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Vitamin A - Significant for eyesight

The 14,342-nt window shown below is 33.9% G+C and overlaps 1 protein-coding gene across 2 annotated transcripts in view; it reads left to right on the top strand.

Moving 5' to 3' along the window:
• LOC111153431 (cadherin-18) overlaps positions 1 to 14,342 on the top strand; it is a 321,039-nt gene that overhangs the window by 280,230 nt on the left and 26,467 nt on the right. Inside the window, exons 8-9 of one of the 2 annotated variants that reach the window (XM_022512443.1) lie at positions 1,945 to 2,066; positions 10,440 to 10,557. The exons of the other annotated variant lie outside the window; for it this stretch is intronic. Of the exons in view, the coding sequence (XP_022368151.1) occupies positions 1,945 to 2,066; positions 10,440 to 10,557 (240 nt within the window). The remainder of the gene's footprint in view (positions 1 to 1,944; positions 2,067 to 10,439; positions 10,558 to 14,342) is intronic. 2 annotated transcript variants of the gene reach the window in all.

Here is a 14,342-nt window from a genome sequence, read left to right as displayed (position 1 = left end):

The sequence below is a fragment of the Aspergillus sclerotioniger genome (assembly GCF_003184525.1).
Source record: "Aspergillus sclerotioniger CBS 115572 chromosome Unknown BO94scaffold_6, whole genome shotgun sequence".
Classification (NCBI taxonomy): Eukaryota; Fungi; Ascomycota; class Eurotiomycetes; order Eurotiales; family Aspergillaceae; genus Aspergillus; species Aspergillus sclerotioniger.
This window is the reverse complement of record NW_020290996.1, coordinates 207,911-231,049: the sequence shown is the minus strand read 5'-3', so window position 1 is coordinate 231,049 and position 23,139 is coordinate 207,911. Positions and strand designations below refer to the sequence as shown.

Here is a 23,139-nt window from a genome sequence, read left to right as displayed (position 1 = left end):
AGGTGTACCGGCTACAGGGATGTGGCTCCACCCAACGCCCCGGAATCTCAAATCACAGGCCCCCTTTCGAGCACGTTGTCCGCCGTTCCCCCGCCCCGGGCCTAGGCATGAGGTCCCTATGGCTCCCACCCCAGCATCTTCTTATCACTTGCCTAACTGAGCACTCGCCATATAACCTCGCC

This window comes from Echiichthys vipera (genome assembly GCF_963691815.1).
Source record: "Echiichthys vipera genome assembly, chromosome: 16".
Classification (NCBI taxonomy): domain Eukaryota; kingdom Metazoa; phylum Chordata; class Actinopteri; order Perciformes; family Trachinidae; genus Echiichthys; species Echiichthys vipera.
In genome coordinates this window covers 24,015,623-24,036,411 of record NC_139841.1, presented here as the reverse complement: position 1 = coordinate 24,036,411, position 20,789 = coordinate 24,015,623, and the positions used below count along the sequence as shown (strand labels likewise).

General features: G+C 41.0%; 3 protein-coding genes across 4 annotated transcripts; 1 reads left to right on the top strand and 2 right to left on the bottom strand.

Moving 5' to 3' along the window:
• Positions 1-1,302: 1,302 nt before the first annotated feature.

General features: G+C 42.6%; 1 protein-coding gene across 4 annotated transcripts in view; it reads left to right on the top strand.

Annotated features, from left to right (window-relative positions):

Vitamin A, also known as retinol, is a fat-soluble vitamin. It takes on a lot of different tasks in the human body. Vitamin A plays a significant role in the visual process because it is part of the visual retina in the retina. It also helps to build, maintain and protect the cells and membranes, thus ensuring healthy skin and mucous membranes. If the skin and mucous membranes are intact, this in turn has a positive effect on the immune system: parasites, bacteria and viruses have a harder time penetrating the inside of the body. An increase in the number of white blood cells is also due to vitamin A and can have a beneficial effect on the health. An even better immune system effect is Vitamin A when combined with Zinc. The recommended daily amount of vitamin A is about 0.8 - 1.8 mg. Vitamin A in its active form is found only in food of animal origin, such as cod liver oil, fish, butter or milk. In vegetable foods, it can only be found as provitamin A (the precursor of vitamin A). Particularly rich in provitamin A are all green, yellow or orange fruits and vegetables. If necessary, provitamin A is converted into vitamin A in the body. Care should always be taken to prepare foods containing provitamin A in combination with some fat, but the doubly unsaturated fatty acids (found in sunflower oil, for example) destroy provitamin. The more carefully the food is shredded (grated or mashed) the better the body can absorb it. Vitamin A is sensitive to light and oxygen, so foods should not be left open for long periods of time. If the organism is insufficiently supplied with vitamin A for a long time, it can lead to deficiency states. In addition to dry, chapped skin or mucosal defects, poor wound healing, increased susceptibility to infection and night blindness are other typical signs of vitamin A deficiency.